Reversing Bush, EPA Proposes Strictest Ever Smog Standards
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Another encouraging development from the EPA today--the agency has just announced it is proposing the strictest ever standards for smog in the US. Smog, or ground level ozone, is responsible for a slew of serious health problems, especially for children, and can result in premature death. The new measure would actively reduce the amount of smog in urban areas around the US. According to the agency's statement, the
EPA is stepping up to protect Americans from one of the most persistent and widespread pollutants we face. Smog in the air we breathe poses a very serious health threat ... It dirties our air, clouds our cities, and drives up our health care costs across the country," said EPA Administrator Lisa P. Jackson. "Using the best science to strengthen these standards is a long overdue action that will help millions of Americans breathe easier and live healthier."The move will help right the woeful smog standard set by the Bush administration, which experts say ignored the scientific recommendations. The proposal would set "a 'primary' standard, which protects public health, at a level between 0.060 and 0.070 parts per million (ppm) measured over eight hours." Smog is most harmful to children, whose lungs are still developing, and to those with lung disease.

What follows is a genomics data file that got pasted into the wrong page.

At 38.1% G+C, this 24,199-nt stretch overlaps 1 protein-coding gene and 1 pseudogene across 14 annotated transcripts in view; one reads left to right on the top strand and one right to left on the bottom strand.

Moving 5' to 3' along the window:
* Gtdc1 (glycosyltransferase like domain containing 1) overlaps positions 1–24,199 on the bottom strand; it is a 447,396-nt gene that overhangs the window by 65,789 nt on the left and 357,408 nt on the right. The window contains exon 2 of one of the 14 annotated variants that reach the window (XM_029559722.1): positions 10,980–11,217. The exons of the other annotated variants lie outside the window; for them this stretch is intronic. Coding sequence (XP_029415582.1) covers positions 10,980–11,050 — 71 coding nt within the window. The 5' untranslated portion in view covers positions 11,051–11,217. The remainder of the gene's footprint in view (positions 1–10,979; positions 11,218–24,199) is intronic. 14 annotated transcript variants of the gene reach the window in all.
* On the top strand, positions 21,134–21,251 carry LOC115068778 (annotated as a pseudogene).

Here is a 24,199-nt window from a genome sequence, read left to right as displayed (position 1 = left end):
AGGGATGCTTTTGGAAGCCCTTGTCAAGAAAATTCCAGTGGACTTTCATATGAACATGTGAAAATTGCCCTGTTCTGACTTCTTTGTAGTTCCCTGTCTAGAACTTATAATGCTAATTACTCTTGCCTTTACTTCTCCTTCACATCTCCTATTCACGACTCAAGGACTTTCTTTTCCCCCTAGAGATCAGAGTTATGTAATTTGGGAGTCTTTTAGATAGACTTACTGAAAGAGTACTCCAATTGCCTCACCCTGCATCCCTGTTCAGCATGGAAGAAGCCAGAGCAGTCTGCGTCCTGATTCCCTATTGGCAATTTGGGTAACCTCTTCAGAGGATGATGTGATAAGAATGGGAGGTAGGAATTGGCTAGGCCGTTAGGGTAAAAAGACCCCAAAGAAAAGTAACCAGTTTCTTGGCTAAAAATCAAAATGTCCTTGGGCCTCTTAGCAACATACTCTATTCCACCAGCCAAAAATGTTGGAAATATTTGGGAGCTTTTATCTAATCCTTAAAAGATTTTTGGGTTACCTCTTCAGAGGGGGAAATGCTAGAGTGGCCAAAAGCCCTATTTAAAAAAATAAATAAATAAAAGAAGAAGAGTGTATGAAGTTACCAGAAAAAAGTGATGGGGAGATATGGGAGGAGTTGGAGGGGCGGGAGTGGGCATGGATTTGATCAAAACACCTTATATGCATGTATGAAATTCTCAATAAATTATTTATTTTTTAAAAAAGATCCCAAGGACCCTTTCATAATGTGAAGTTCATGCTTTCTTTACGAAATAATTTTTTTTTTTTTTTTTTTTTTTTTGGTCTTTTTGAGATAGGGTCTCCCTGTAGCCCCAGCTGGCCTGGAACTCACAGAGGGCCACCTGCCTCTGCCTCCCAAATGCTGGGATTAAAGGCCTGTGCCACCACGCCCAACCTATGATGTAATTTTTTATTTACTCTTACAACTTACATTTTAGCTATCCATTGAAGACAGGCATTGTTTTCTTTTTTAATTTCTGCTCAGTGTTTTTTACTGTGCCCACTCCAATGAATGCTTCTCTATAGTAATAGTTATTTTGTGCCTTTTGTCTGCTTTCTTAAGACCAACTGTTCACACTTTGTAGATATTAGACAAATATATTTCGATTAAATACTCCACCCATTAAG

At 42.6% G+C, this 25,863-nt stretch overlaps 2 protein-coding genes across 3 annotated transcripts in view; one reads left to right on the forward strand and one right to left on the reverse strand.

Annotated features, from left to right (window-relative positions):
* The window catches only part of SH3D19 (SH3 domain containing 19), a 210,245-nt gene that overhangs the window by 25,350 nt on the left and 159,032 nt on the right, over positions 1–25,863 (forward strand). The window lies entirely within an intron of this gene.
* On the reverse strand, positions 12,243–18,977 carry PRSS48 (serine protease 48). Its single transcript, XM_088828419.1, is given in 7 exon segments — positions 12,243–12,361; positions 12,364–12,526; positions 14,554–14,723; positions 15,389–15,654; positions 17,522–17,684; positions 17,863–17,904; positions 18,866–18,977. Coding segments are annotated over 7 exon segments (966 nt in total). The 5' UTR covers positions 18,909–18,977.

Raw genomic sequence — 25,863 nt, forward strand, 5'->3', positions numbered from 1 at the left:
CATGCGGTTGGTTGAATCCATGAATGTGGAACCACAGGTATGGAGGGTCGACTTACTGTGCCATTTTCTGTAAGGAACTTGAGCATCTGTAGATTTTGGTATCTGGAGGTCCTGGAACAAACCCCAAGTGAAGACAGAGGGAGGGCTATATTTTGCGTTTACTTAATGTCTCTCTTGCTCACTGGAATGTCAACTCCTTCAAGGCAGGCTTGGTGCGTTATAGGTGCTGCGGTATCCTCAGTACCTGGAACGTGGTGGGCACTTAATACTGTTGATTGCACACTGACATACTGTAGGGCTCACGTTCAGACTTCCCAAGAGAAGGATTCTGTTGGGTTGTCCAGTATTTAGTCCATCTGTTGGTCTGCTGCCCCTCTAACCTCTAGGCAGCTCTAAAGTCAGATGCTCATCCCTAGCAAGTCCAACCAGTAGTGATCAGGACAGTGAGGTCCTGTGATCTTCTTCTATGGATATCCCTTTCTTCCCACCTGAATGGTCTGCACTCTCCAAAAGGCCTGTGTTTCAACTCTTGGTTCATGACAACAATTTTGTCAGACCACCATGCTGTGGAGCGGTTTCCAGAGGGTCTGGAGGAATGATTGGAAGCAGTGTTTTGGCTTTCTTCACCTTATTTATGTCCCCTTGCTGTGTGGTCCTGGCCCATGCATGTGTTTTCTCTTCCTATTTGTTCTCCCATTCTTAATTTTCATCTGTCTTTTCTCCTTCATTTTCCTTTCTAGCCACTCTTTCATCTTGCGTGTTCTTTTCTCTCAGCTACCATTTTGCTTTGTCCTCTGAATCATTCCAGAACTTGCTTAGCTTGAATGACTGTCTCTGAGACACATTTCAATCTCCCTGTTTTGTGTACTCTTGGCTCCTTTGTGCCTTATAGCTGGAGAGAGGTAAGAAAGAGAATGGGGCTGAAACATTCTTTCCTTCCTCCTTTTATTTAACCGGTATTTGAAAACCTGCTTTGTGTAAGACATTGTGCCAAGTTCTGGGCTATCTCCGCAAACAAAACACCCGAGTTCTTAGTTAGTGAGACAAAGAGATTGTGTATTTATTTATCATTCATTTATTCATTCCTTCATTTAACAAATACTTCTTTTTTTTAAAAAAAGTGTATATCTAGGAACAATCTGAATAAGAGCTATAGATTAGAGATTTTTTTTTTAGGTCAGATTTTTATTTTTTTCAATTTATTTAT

The New York Times explains the ramifications of the announcement:
The new limits -- which are presented as a range -- will likely put hundreds more counties nationwide in violation, a designation that will require them to find additional ways to clamp down on pollution or face government sanctions, most likely the loss of federal highway dollars.This is good news, and a long overdue development.
The tighter standards will cost tens of billions of dollars to implement, but will ultimately save billions in avoided emergency room visits, premature deaths, and missed work and school days.